- Input data are lists of 1-D numpy arrays e.g.
`x[0] = [ array([1.0,1.0,1.0]), array([2.0,2.0,2.0]), ...]`

`len(x)`

is on the order of a few thousand (rows) while`len(x[n])`

is a fixed number (columns), but may change from run to run (so I don't want to hard-code a number of columns).- Function
`f(x[n][col])`

transforms each`array`

into a single number - Desired result is a list of transformed columns

The lists are for plotting, so they could be a numpy data structure. Here is some code to set up test data and notional transformation:

```
import numpy
# create test data set
def datagen(number):
return numpy.array([number,number,number])
x=[]
for rows in range(20):
dataline = [ datagen(n) for n in range(5)]
x.append(dataline)
#define transformation of array to single number
def f(in_array):
return in_array.sum()
```

Desired result-- get in a numpy, pythonic sort of way:

```
[ array([0,0,0,...0]), array([3,3,3,....,3]), array([6,6,6,...,6]), ..etc]
```

where in this case each array has 20 elements (one for each row of data) and there are 5 arrays in the list (one for each column).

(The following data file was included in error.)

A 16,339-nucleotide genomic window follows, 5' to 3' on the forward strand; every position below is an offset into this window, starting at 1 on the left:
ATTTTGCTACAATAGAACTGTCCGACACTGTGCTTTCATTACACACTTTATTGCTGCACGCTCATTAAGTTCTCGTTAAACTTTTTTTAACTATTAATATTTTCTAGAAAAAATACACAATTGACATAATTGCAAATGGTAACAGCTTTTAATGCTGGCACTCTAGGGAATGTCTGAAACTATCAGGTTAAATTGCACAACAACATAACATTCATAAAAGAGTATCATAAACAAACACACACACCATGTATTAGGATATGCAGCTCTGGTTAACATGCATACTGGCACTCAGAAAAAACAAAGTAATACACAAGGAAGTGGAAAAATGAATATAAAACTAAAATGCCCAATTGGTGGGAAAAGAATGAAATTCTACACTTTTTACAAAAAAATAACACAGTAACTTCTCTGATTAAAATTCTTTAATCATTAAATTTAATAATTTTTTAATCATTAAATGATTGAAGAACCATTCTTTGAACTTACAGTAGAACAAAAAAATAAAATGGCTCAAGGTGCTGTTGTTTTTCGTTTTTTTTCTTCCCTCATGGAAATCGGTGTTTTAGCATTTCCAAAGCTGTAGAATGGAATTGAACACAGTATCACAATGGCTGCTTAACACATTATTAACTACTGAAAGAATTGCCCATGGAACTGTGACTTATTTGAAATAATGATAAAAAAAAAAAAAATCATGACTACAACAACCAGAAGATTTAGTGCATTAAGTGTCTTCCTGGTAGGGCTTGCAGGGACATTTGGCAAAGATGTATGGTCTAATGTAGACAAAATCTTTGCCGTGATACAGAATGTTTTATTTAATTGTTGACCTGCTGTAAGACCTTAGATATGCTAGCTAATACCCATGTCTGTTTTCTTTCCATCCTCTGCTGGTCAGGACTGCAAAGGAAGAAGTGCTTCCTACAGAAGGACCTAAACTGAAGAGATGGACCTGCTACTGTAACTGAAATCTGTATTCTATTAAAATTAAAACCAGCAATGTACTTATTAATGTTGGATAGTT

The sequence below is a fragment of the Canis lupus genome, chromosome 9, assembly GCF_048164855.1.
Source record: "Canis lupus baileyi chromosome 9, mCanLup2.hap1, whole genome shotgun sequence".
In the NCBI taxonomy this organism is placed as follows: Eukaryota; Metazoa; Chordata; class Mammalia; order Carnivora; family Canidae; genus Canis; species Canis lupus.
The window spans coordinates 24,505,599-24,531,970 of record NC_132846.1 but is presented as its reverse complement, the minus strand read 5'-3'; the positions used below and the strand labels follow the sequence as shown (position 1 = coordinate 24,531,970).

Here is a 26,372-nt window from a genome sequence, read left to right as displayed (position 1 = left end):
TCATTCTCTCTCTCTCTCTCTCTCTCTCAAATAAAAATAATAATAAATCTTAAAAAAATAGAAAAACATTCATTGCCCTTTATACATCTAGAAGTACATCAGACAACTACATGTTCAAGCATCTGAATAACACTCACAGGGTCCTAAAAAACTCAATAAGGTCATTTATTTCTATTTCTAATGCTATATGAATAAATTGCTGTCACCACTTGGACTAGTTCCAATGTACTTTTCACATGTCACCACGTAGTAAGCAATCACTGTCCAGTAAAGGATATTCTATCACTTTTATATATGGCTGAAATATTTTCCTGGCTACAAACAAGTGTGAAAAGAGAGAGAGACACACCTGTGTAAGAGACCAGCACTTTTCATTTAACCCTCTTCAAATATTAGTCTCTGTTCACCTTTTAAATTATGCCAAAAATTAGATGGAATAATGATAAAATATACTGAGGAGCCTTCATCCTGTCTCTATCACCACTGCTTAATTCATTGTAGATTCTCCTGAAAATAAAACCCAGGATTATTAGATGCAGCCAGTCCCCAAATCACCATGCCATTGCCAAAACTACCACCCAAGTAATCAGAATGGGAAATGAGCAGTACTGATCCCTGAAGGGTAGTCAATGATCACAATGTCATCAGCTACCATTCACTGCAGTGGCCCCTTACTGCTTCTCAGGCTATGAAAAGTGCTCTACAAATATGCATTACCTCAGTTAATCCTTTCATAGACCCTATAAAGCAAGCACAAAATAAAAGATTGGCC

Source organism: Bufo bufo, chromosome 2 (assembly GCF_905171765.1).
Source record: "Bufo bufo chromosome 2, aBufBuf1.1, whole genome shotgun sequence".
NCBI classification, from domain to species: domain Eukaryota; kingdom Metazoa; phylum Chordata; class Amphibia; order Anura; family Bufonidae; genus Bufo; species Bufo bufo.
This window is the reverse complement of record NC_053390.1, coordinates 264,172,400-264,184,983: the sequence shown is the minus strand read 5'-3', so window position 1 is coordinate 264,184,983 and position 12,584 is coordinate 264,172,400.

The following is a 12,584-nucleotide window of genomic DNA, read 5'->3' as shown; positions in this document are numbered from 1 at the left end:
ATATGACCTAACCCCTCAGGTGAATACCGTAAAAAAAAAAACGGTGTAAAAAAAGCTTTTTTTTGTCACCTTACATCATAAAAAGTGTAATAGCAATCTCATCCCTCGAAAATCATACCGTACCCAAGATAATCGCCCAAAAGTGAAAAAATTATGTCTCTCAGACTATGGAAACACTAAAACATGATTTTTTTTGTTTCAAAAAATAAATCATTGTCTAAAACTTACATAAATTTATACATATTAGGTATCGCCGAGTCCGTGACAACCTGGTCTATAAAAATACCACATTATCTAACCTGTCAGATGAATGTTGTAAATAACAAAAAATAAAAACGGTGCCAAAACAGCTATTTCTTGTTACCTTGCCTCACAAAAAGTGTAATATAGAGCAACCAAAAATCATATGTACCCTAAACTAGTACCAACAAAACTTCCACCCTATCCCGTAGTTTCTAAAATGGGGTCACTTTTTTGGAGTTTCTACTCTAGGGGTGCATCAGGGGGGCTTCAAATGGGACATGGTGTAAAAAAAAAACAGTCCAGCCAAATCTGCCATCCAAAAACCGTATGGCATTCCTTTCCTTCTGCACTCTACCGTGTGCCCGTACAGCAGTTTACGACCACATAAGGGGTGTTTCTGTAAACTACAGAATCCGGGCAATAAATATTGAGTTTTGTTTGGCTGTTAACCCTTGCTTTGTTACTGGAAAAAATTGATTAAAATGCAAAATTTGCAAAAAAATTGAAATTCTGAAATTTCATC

Here is my current solution:

```
trans = []
for dataline in x:
trans.append([f(a) for a in dataline])
trans = numpy.array(trans)
answer = [ trans[:,col] for col in range(len(x[0])) ]
```

Not too shabby but my head hurts and I have a feeling this can be done better. ???

In real life f(a) = `numpy.sqrt(numpy.vdot(a,a))`

.

`f`

look like? To vectorise a function, we need to know what the function does. – Sven Marnach May 3 '11 at 10:43`ndarray.sum`

can easily operate along a single axis.) – Joe Kington May 5 '11 at 1:40